This piece draws upon the opening of G.K. Chesterton’s poem ‘Ecclesiastes’: “There is one sin: to call a green leaf gray, Whereat the sun in heaven shuddereth.” In other words, the fundamental sin is acting as if we were wiser than God, as if moral reality should bend to our choices and desires rather than vice versa. The consequences of sin for relationships between humans and with God is represented by the entry of the minor key and the music becoming broken up.

Movement 4: Weeping Turns to Joy

Weeping Turns to Joy_Score (PDF)

This setting of words from Psalm 6:6 and 30:5 was composed in July 2021, as a short, stand-alone piece reflecting on the end of Covid 19 restrictions. In August 2023, I decided to add it into this suite, where it neatly represents the Old Testament experiences of exile (“By the rivers of Babylon we sat and wept when we remembered Zion.” – Psalm 137:1) and hope centered upon in the coming of God’s promised messiah.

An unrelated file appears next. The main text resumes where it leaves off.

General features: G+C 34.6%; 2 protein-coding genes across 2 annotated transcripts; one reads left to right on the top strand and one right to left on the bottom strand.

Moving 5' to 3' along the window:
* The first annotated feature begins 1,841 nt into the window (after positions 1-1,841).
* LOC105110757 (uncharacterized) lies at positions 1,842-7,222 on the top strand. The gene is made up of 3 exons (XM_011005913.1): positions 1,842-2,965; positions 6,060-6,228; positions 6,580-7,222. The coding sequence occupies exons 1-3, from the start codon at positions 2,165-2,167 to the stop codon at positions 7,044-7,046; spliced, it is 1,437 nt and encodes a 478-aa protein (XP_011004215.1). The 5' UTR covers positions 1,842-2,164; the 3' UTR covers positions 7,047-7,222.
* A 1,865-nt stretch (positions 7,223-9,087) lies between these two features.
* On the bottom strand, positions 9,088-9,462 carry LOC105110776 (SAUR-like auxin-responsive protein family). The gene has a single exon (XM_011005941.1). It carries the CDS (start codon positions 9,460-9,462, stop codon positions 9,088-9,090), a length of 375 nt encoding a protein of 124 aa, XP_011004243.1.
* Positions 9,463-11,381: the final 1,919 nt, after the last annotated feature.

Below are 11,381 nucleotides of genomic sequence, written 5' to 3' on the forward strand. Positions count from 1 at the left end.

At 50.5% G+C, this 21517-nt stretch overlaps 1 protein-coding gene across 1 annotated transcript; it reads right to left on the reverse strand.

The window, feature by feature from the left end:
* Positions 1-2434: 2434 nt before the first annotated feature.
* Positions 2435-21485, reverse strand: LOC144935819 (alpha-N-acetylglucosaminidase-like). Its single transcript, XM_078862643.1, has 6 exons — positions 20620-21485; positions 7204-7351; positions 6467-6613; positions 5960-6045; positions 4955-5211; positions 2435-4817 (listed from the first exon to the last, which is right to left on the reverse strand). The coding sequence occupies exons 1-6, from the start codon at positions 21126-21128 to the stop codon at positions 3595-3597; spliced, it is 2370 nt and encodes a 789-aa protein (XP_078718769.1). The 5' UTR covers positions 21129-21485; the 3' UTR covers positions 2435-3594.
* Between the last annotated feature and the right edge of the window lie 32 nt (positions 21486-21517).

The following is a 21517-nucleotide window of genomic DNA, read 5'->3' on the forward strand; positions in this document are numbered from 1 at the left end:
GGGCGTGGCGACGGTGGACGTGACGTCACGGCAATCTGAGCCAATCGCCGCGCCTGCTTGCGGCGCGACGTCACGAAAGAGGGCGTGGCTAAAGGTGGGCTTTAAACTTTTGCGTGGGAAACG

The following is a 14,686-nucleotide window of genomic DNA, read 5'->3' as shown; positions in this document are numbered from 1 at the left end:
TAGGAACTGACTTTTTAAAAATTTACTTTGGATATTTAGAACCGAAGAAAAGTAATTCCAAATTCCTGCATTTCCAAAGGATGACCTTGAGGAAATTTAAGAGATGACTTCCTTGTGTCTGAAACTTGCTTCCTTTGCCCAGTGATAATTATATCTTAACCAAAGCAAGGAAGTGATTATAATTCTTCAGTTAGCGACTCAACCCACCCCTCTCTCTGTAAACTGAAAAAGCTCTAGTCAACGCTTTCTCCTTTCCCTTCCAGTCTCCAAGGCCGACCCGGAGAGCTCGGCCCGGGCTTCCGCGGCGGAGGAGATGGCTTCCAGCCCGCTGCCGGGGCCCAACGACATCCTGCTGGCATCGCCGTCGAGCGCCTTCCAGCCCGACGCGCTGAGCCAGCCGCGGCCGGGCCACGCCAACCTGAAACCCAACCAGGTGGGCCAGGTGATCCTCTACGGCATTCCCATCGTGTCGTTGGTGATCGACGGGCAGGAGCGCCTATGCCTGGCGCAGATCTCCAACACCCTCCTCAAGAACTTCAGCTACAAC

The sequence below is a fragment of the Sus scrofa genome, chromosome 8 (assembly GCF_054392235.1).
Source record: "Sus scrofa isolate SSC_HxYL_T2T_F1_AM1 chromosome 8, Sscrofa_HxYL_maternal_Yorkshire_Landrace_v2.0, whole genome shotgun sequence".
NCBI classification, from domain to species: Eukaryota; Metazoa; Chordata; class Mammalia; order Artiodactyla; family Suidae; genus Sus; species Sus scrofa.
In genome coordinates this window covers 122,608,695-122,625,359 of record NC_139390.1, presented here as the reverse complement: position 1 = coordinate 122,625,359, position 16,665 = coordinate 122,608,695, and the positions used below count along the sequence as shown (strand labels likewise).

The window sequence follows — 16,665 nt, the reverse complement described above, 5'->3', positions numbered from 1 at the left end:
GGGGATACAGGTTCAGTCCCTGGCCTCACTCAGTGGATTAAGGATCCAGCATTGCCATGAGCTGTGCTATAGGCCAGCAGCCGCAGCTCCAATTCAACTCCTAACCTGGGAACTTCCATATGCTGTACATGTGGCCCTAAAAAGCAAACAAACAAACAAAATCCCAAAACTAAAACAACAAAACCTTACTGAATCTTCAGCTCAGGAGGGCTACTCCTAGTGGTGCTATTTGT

Movement 5: Logos

Logos_Score (PDF)

The opening of John’s gospel represents God the Son as the personification of the Stoic philosophical notion of the divine logos, or rational principle behind creation. Only, this logos reveals God in person through the incarnation.

Movement 6: Love

Love_Score (PDF)

An acapella choral setting of Jesus’ answer to a scribe’s question about the greatest commandment in Mark 12.

Movement 7: Garden

Garden_Score (PDF)

As Jesus contemplates his calling to die as a sacrifice for sin, he prays in the garden of Gethsemane. The piece uses suspended resolutions and a fluctuating pattern of major and minor notes that gradually become more resolute as Jesus turns his face to the cross and prays that the Father’s will be done on earth as in heaven . . .

Movement 8: Agnus Dei

Agnus Dei_Score (PDF)

Based on the saying of John the Baptist: “Behold, the Lamb of God, who takes away the sin of the world!” (John 1:29), the Agnus Dei (“Lamb of God’) is a traditional liturgical chant that contemplates the meaning of Jesus’ death on the cross in light of his subsequent resurrection from the tomb. Far from being yet another failed messiah, Jesus is God’s self-sacrifice of forgiveness in the face of our sin.

Movement 9: Kyrie

Kyrie_Score (PDF)